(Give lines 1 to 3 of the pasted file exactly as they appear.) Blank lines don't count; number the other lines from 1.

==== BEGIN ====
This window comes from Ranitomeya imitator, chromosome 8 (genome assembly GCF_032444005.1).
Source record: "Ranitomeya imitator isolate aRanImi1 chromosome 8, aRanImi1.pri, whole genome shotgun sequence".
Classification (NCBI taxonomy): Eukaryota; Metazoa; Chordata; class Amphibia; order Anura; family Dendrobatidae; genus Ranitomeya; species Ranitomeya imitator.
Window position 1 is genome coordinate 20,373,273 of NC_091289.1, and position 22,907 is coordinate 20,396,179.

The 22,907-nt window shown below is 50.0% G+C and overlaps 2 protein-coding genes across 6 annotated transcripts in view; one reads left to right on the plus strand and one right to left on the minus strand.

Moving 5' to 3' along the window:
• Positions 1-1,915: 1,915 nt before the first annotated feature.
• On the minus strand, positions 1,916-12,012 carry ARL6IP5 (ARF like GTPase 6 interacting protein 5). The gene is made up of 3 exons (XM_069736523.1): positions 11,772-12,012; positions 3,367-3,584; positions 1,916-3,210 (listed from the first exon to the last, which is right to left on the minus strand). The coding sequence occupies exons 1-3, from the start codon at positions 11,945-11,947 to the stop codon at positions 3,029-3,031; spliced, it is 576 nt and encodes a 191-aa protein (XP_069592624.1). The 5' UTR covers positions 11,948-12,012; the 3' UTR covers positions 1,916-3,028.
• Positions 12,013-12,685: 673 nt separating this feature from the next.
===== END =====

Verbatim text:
This window comes from Ranitomeya imitator, chromosome 8 (genome assembly GCF_032444005.1).
Source record: "Ranitomeya imitator isolate aRanImi1 chromosome 8, aRanImi1.pri, whole genome shotgun sequence".
Classification (NCBI taxonomy): Eukaryota; Metazoa; Chordata; class Amphibia; order Anura; family Dendrobatidae; genus Ranitomeya; species Ranitomeya imitator.